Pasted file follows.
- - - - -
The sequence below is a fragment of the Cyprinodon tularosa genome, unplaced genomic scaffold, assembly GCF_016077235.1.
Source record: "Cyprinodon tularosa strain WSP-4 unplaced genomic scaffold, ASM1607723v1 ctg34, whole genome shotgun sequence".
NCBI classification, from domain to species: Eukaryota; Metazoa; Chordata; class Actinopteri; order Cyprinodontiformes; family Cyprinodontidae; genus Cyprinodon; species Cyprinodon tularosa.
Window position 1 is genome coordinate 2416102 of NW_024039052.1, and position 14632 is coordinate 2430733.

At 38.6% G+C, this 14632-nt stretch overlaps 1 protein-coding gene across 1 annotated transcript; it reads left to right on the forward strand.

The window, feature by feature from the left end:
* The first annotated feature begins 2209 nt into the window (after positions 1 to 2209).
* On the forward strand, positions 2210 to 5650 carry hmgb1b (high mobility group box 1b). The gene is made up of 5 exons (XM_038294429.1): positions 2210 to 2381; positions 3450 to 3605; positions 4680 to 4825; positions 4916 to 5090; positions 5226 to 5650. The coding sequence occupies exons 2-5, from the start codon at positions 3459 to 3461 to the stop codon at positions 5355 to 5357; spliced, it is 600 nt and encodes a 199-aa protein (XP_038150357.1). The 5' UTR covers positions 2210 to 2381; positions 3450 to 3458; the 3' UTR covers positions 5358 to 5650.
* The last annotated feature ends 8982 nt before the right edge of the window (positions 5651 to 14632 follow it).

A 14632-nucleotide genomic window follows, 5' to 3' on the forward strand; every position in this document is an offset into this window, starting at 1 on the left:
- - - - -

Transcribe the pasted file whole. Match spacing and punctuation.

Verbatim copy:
The sequence below is a fragment of the Cyprinodon tularosa genome, unplaced genomic scaffold, assembly GCF_016077235.1.
Source record: "Cyprinodon tularosa strain WSP-4 unplaced genomic scaffold, ASM1607723v1 ctg34, whole genome shotgun sequence".
NCBI classification, from domain to species: Eukaryota; Metazoa; Chordata; class Actinopteri; order Cyprinodontiformes; family Cyprinodontidae; genus Cyprinodon; species Cyprinodon tularosa.
Window position 1 is genome coordinate 2416102 of NW_024039052.1, and position 14632 is coordinate 2430733.

At 38.6% G+C, this 14632-nt stretch overlaps 1 protein-coding gene across 1 annotated transcript; it reads left to right on the forward strand.

The window, feature by feature from the left end:
* The first annotated feature begins 2209 nt into the window (after positions 1 to 2209).
* On the forward strand, positions 2210 to 5650 carry hmgb1b (high mobility group box 1b). The gene is made up of 5 exons (XM_038294429.1): positions 2210 to 2381; positions 3450 to 3605; positions 4680 to 4825; positions 4916 to 5090; positions 5226 to 5650. The coding sequence occupies exons 2-5, from the start codon at positions 3459 to 3461 to the stop codon at positions 5355 to 5357; spliced, it is 600 nt and encodes a 199-aa protein (XP_038150357.1). The 5' UTR covers positions 2210 to 2381; positions 3450 to 3458; the 3' UTR covers positions 5358 to 5650.
* The last annotated feature ends 8982 nt before the right edge of the window (positions 5651 to 14632 follow it).

A 14632-nucleotide genomic window follows, 5' to 3' on the forward strand; every position in this document is an offset into this window, starting at 1 on the left: